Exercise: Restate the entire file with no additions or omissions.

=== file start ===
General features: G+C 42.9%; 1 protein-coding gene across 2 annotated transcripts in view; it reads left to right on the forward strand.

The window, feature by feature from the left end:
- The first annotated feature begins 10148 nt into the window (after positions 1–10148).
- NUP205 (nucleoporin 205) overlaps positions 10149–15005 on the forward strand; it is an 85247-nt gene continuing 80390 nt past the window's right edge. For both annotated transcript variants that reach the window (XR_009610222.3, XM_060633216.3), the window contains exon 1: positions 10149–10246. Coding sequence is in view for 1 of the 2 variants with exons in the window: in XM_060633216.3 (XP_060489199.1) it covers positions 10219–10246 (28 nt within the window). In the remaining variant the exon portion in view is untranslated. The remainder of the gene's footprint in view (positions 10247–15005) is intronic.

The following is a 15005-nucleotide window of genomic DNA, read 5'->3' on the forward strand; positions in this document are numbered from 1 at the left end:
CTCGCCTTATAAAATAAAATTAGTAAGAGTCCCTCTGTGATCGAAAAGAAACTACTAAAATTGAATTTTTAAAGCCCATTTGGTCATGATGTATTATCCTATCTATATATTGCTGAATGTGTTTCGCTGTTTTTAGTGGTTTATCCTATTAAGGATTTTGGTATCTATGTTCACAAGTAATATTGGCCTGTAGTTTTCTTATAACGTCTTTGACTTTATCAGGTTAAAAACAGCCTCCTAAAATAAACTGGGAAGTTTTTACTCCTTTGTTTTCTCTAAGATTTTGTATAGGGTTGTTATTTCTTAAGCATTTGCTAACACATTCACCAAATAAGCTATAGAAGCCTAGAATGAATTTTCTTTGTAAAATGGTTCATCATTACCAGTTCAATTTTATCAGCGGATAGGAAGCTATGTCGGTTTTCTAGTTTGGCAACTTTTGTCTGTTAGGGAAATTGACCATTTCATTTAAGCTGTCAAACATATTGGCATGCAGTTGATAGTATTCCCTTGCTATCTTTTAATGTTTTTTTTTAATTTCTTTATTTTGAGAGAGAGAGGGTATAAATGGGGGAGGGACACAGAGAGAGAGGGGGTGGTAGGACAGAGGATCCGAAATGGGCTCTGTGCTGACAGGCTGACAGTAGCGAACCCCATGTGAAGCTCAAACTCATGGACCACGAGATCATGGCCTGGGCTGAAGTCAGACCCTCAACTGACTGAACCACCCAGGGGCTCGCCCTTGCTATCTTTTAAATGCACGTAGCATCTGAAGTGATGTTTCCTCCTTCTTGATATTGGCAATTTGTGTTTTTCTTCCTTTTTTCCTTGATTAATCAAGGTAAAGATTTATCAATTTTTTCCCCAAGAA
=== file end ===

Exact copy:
General features: G+C 42.9%; 1 protein-coding gene across 2 annotated transcripts in view; it reads left to right on the forward strand.

The window, feature by feature from the left end:
- The first annotated feature begins 10148 nt into the window (after positions 1–10148).
- NUP205 (nucleoporin 205) overlaps positions 10149–15005 on the forward strand; it is an 85247-nt gene continuing 80390 nt past the window's right edge. For both annotated transcript variants that reach the window (XR_009610222.3, XM_060633216.3), the window contains exon 1: positions 10149–10246. Coding sequence is in view for 1 of the 2 variants with exons in the window: in XM_060633216.3 (XP_060489199.1) it covers positions 10219–10246 (28 nt within the window). In the remaining variant the exon portion in view is untranslated. The remainder of the gene's footprint in view (positions 10247–15005) is intronic.

The following is a 15005-nucleotide window of genomic DNA, read 5'->3' on the forward strand; positions in this document are numbered from 1 at the left end:
CTCGCCTTATAAAATAAAATTAGTAAGAGTCCCTCTGTGATCGAAAAGAAACTACTAAAATTGAATTTTTAAAGCCCATTTGGTCATGATGTATTATCCTATCTATATATTGCTGAATGTGTTTCGCTGTTTTTAGTGGTTTATCCTATTAAGGATTTTGGTATCTATGTTCACAAGTAATATTGGCCTGTAGTTTTCTTATAACGTCTTTGACTTTATCAGGTTAAAAACAGCCTCCTAAAATAAACTGGGAAGTTTTTACTCCTTTGTTTTCTCTAAGATTTTGTATAGGGTTGTTATTTCTTAAGCATTTGCTAACACATTCACCAAATAAGCTATAGAAGCCTAGAATGAATTTTCTTTGTAAAATGGTTCATCATTACCAGTTCAATTTTATCAGCGGATAGGAAGCTATGTCGGTTTTCTAGTTTGGCAACTTTTGTCTGTTAGGGAAATTGACCATTTCATTTAAGCTGTCAAACATATTGGCATGCAGTTGATAGTATTCCCTTGCTATCTTTTAATGTTTTTTTTTAATTTCTTTATTTTGAGAGAGAGAGGGTATAAATGGGGGAGGGACACAGAGAGAGAGGGGGTGGTAGGACAGAGGATCCGAAATGGGCTCTGTGCTGACAGGCTGACAGTAGCGAACCCCATGTGAAGCTCAAACTCATGGACCACGAGATCATGGCCTGGGCTGAAGTCAGACCCTCAACTGACTGAACCACCCAGGGGCTCGCCCTTGCTATCTTTTAAATGCACGTAGCATCTGAAGTGATGTTTCCTCCTTCTTGATATTGGCAATTTGTGTTTTTCTTCCTTTTTTCCTTGATTAATCAAGGTAAAGATTTATCAATTTTTTCCCCAAGAA